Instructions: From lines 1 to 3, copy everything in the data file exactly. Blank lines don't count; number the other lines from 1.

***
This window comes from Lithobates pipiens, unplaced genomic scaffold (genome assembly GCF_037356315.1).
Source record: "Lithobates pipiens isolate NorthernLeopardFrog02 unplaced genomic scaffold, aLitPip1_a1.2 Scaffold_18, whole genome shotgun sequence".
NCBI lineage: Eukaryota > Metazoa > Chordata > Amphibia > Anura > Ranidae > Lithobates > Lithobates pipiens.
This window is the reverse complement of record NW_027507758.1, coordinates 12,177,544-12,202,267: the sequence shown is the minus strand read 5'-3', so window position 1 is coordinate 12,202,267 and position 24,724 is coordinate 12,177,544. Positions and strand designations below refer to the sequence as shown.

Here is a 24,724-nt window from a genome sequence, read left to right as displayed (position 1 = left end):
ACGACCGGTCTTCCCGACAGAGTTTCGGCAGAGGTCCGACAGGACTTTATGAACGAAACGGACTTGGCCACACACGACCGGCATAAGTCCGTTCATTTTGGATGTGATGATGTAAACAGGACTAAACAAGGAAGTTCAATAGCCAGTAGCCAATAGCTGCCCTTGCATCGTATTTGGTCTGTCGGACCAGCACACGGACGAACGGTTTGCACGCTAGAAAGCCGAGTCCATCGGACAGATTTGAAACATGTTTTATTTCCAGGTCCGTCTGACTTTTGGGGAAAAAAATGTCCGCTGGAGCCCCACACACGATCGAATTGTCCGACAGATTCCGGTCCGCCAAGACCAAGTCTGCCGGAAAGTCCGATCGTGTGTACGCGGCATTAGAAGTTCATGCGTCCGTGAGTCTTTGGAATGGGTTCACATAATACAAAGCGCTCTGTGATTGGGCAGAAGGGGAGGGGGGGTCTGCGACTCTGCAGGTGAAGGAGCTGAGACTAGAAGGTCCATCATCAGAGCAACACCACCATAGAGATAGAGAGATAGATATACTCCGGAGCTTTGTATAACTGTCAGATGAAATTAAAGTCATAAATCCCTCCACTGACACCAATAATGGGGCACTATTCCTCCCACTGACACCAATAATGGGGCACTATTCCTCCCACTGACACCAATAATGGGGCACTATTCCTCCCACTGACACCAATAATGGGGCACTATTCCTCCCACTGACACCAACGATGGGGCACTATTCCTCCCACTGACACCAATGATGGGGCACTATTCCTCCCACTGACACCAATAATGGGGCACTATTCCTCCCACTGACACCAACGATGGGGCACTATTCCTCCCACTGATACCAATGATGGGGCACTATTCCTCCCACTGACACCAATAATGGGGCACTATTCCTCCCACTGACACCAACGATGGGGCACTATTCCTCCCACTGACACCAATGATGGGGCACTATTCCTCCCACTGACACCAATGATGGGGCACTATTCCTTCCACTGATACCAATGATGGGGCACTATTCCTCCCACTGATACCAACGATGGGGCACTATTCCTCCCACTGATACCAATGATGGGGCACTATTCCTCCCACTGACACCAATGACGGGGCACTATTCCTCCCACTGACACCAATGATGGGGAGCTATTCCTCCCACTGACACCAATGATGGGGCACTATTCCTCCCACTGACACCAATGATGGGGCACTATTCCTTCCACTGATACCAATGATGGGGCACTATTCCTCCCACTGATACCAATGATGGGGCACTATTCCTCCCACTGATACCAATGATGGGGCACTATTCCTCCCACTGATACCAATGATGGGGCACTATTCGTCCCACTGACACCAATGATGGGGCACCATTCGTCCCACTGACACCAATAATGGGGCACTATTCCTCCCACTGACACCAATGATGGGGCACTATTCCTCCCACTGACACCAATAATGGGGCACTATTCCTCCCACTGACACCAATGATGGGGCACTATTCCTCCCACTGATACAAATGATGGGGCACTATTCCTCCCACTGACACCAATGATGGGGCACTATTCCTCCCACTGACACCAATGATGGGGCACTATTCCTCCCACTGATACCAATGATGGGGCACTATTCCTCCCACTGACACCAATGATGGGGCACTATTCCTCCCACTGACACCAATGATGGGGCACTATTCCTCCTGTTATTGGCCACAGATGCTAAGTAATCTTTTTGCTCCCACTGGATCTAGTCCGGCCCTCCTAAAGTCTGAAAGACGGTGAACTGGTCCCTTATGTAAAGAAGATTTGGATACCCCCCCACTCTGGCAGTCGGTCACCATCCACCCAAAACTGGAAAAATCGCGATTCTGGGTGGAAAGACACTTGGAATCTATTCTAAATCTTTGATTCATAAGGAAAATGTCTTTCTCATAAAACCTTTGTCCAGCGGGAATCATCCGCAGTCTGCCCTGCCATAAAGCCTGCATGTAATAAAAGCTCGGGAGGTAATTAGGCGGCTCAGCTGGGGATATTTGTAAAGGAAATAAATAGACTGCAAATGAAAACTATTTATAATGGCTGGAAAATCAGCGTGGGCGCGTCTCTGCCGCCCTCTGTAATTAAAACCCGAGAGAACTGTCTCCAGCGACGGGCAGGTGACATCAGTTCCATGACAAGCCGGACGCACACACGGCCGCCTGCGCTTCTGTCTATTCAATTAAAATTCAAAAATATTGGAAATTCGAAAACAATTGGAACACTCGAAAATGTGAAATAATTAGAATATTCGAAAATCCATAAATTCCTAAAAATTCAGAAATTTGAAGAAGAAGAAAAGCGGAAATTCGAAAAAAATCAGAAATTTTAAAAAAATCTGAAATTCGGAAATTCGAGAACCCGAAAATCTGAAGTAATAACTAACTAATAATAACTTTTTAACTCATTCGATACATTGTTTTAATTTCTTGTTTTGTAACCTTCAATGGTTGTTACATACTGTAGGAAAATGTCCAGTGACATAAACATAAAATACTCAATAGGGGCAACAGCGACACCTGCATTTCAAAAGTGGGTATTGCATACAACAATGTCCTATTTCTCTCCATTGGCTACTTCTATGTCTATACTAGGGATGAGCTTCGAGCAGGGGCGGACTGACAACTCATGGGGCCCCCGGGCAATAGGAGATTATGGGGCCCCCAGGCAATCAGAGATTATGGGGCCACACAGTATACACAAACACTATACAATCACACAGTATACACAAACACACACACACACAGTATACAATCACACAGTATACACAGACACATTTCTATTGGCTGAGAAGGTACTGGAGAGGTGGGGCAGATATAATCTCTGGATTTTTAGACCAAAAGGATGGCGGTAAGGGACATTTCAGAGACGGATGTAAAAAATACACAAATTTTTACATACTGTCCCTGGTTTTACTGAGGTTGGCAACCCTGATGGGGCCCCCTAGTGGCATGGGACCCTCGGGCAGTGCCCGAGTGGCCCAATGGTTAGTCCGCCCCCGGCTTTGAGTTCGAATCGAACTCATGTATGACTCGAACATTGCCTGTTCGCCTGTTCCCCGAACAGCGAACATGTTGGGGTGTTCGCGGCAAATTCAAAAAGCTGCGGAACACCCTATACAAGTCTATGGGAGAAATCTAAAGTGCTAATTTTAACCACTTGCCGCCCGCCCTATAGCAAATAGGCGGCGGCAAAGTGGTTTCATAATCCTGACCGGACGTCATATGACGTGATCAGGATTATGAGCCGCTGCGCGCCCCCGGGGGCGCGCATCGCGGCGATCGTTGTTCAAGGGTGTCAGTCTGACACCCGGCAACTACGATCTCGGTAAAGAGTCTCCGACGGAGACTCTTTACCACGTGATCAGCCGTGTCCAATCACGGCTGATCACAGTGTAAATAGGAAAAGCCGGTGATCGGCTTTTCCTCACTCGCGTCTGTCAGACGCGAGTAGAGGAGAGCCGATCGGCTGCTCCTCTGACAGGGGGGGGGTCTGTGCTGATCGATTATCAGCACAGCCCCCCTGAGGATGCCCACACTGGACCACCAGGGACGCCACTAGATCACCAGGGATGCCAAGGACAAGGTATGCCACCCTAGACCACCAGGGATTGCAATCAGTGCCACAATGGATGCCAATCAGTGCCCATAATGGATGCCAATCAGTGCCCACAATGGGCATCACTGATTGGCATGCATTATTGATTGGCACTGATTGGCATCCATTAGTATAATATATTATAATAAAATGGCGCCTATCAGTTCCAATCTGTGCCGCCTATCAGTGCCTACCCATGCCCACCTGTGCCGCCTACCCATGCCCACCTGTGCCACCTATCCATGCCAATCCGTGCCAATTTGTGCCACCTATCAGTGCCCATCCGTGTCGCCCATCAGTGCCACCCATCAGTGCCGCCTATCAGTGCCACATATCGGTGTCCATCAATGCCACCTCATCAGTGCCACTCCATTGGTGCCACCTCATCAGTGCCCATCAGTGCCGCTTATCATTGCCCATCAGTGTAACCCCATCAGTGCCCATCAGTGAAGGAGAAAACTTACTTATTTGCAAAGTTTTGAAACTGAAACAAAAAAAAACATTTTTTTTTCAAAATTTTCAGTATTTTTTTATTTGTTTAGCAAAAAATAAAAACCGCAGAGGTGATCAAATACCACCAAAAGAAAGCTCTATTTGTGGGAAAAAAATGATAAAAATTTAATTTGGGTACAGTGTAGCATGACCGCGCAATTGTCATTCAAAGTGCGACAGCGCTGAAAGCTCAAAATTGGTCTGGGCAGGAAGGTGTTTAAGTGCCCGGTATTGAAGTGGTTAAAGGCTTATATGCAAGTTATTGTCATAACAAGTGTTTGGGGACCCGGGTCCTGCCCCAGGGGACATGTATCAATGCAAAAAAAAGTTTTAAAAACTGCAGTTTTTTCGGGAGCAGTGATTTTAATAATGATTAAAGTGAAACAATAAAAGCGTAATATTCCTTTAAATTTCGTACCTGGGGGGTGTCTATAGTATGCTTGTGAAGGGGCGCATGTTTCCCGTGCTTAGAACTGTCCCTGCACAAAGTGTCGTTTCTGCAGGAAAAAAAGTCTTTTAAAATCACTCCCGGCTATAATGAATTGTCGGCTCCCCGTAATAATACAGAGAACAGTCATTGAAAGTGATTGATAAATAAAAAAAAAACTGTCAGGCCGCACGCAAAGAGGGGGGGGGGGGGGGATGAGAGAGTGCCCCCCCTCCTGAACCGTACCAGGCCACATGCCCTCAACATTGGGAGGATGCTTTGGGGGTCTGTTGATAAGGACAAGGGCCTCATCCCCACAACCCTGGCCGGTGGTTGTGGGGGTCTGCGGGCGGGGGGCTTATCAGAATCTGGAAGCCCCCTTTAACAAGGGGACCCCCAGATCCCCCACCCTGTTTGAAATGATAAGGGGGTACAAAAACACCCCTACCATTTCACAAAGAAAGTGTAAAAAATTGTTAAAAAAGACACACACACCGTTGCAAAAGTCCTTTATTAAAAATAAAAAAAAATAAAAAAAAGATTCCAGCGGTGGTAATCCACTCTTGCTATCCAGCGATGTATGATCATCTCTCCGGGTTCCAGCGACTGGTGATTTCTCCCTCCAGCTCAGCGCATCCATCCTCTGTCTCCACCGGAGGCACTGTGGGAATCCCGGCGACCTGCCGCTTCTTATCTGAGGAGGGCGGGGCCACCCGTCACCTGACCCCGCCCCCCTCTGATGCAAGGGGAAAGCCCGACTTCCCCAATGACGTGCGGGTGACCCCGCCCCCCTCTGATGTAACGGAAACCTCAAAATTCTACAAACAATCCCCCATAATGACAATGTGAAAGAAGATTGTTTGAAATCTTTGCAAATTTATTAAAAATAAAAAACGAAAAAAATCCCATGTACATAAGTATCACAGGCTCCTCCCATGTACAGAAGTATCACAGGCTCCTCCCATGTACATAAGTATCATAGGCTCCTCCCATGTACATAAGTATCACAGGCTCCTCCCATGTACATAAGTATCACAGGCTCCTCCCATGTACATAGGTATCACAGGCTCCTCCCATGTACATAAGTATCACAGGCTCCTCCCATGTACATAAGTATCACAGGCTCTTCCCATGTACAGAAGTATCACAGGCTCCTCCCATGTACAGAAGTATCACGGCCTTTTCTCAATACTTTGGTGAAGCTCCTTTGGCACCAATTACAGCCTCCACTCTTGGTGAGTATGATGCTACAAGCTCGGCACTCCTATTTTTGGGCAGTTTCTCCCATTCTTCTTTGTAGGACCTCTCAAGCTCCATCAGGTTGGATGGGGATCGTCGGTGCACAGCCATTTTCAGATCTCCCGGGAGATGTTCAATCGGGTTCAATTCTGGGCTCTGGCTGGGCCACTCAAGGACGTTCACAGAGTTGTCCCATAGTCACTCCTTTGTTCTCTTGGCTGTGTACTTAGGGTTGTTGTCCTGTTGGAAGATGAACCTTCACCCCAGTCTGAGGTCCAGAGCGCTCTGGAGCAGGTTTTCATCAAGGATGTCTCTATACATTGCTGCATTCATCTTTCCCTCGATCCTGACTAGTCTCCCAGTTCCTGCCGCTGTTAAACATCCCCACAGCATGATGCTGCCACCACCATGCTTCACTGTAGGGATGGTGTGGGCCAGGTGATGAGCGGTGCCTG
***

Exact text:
This window comes from Lithobates pipiens, unplaced genomic scaffold (genome assembly GCF_037356315.1).
Source record: "Lithobates pipiens isolate NorthernLeopardFrog02 unplaced genomic scaffold, aLitPip1_a1.2 Scaffold_18, whole genome shotgun sequence".
NCBI lineage: Eukaryota > Metazoa > Chordata > Amphibia > Anura > Ranidae > Lithobates > Lithobates pipiens.